Prolonged fasting, extended fasting or water fast…
All of these terms are synonyms for the same thing – a seemingly simple process of not eating for an extended period. Usually, it means no food intake for anywhere from 24 hours to multiple consecutive days.
You might be asking: Why would you choose to “starve” yourself for days? Is prolonged fasting safe? What prolonged fasting results should you expect?
And can we even survive without food and how long can you safely fast?
We’ll dig into this and more below, so keep reading.
Fasting is natural to us. Or at least it used to be…
Fasting has been part of human nature since the beginning of time. Until relatively recently, food was not so readily available. To survive, early humans needed to store energy from food as body fat to survive the times when food was scarce. If the human body did not have an efficient storage and retrieval method of food energy, we wouldn’t have survived until now.
When it comes to fasting length, if you’re a healthy person (with some exceptions, check here), you shouldn’t worry that a few days without food will starve you. The longest-lasting hunger strike in recorded history was undertaken by an Irish political prisoner, Terence MacSwiney. He went for 74 days with no food. Disclaimer… it did not end well for him.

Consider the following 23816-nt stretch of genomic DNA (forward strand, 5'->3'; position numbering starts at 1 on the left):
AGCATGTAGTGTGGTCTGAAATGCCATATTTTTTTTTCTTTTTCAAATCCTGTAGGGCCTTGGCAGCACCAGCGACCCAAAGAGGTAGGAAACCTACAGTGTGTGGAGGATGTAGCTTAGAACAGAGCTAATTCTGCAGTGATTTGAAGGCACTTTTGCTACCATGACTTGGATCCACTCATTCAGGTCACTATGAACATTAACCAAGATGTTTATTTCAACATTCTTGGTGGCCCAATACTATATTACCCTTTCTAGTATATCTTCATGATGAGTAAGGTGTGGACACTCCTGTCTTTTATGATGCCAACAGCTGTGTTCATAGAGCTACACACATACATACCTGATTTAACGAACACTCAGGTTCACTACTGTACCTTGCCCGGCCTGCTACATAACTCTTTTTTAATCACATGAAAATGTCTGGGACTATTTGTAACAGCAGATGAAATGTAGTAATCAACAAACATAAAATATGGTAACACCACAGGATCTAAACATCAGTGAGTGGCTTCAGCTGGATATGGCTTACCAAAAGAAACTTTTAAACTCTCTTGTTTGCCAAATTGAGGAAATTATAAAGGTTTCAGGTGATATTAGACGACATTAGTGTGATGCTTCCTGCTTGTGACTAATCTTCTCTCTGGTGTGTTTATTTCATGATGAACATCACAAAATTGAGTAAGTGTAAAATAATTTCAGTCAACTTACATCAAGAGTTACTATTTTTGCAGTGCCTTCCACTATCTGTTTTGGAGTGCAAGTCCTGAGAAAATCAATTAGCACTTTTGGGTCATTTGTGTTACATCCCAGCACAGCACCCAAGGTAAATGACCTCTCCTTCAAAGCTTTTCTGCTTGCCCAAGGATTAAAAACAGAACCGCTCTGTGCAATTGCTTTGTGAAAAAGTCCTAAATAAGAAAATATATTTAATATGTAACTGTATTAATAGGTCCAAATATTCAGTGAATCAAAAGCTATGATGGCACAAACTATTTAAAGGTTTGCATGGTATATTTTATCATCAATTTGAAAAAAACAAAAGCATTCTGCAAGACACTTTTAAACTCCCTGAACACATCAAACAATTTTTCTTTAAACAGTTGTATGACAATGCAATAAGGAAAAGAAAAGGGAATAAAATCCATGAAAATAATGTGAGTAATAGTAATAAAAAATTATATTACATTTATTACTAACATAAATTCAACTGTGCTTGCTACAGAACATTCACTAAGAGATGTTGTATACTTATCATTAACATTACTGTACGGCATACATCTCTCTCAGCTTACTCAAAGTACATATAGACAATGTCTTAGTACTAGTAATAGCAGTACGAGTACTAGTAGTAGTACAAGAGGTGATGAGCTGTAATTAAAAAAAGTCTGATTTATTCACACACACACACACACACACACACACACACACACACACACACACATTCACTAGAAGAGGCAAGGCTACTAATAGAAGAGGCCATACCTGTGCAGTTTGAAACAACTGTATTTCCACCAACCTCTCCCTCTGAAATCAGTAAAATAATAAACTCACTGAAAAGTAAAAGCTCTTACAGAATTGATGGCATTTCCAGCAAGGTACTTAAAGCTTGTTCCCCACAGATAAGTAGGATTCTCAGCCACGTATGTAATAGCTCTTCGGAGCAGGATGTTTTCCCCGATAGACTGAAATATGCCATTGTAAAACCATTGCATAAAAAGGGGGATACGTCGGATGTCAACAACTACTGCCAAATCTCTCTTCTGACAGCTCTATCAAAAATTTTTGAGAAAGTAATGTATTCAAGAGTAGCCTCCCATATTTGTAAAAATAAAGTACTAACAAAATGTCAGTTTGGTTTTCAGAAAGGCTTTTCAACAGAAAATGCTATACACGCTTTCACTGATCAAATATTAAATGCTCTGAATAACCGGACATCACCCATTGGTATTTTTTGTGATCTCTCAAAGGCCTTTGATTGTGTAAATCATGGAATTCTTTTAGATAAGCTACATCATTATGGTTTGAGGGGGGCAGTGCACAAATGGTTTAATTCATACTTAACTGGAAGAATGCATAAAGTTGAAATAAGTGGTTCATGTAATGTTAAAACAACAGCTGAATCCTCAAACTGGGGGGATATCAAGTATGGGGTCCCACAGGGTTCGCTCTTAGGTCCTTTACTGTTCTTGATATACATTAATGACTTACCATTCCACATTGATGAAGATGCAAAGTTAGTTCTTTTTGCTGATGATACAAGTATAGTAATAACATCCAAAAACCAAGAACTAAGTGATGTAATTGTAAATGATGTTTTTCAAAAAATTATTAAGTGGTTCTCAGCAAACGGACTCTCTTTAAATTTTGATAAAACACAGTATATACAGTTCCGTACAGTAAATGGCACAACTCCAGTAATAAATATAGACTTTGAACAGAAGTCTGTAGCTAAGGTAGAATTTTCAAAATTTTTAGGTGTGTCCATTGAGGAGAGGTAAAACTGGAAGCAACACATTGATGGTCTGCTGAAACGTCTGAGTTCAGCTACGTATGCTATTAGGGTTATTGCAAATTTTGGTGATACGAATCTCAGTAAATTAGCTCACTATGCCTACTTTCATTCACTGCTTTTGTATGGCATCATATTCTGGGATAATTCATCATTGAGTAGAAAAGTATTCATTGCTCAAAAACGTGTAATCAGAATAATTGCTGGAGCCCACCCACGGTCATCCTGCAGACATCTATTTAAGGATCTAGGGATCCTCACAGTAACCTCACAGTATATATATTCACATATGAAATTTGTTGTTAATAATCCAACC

Nevertheless, an average person nowadays is accustomed to regular meals and our bodies are not used to no-food-days anymore. Therefore, we strongly suggest limiting your prolonged fast to a maximum of 72 hours and undergo longer fasts only under medical supervision.
Why would people even put themselves under this challenge of giving up one of the greatest pleasures in our lives – food?
And do it voluntarily for hours…or even days?
Here’s what science says about some of the benefits of prolonged fasting and the prolonged fasting results you could expect.
Your body is designed to have two different states: “fed state” and “fasting state”.